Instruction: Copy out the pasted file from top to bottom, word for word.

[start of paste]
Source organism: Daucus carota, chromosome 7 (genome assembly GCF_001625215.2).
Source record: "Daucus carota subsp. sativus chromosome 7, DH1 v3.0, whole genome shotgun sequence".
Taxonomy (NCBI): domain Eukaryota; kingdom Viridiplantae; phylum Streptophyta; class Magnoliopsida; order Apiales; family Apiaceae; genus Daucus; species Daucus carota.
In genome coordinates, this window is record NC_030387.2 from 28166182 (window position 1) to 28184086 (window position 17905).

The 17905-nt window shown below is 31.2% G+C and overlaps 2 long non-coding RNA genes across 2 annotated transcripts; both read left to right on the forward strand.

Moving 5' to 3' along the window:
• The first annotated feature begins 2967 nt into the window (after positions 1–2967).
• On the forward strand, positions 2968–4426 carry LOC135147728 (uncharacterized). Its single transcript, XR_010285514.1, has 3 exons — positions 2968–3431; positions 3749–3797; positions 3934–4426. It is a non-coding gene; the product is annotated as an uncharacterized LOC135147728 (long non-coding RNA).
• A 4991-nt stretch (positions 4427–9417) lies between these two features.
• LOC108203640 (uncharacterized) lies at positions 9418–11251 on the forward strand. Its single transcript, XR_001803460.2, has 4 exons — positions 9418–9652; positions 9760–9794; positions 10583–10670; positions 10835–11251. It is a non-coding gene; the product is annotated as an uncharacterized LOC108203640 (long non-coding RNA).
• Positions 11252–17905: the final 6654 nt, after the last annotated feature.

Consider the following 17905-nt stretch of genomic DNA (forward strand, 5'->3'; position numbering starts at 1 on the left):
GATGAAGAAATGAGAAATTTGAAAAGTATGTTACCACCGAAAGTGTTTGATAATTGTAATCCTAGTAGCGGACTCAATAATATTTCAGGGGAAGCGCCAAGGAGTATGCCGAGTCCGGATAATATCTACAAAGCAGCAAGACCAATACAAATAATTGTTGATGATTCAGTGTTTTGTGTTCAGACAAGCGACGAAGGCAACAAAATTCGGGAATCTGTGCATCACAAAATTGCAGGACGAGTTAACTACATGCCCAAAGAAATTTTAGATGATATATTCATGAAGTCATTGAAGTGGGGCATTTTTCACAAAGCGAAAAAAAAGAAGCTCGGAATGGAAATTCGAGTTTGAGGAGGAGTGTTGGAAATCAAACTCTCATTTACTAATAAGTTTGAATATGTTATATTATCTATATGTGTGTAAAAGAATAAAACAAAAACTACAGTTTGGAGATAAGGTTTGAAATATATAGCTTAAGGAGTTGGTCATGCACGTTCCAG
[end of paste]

Source organism: Daucus carota, chromosome 7 (genome assembly GCF_001625215.2).
Source record: "Daucus carota subsp. sativus chromosome 7, DH1 v3.0, whole genome shotgun sequence".
Taxonomy (NCBI): domain Eukaryota; kingdom Viridiplantae; phylum Streptophyta; class Magnoliopsida; order Apiales; family Apiaceae; genus Daucus; species Daucus carota.
In genome coordinates, this window is record NC_030387.2 from 28166182 (window position 1) to 28184086 (window position 17905).

The 17905-nt window shown below is 31.2% G+C and overlaps 2 long non-coding RNA genes across 2 annotated transcripts; both read left to right on the forward strand.

Moving 5' to 3' along the window:
• The first annotated feature begins 2967 nt into the window (after positions 1–2967).
• On the forward strand, positions 2968–4426 carry LOC135147728 (uncharacterized). Its single transcript, XR_010285514.1, has 3 exons — positions 2968–3431; positions 3749–3797; positions 3934–4426. It is a non-coding gene; the product is annotated as an uncharacterized LOC135147728 (long non-coding RNA).
• A 4991-nt stretch (positions 4427–9417) lies between these two features.
• LOC108203640 (uncharacterized) lies at positions 9418–11251 on the forward strand. Its single transcript, XR_001803460.2, has 4 exons — positions 9418–9652; positions 9760–9794; positions 10583–10670; positions 10835–11251. It is a non-coding gene; the product is annotated as an uncharacterized LOC108203640 (long non-coding RNA).
• Positions 11252–17905: the final 6654 nt, after the last annotated feature.

Consider the following 17905-nt stretch of genomic DNA (forward strand, 5'->3'; position numbering starts at 1 on the left):
GATGAAGAAATGAGAAATTTGAAAAGTATGTTACCACCGAAAGTGTTTGATAATTGTAATCCTAGTAGCGGACTCAATAATATTTCAGGGGAAGCGCCAAGGAGTATGCCGAGTCCGGATAATATCTACAAAGCAGCAAGACCAATACAAATAATTGTTGATGATTCAGTGTTTTGTGTTCAGACAAGCGACGAAGGCAACAAAATTCGGGAATCTGTGCATCACAAAATTGCAGGACGAGTTAACTACATGCCCAAAGAAATTTTAGATGATATATTCATGAAGTCATTGAAGTGGGGCATTTTTCACAAAGCGAAAAAAAAGAAGCTCGGAATGGAAATTCGAGTTTGAGGAGGAGTGTTGGAAATCAAACTCTCATTTACTAATAAGTTTGAATATGTTATATTATCTATATGTGTGTAAAAGAATAAAACAAAAACTACAGTTTGGAGATAAGGTTTGAAATATATAGCTTAAGGAGTTGGTCATGCACGTTCCAG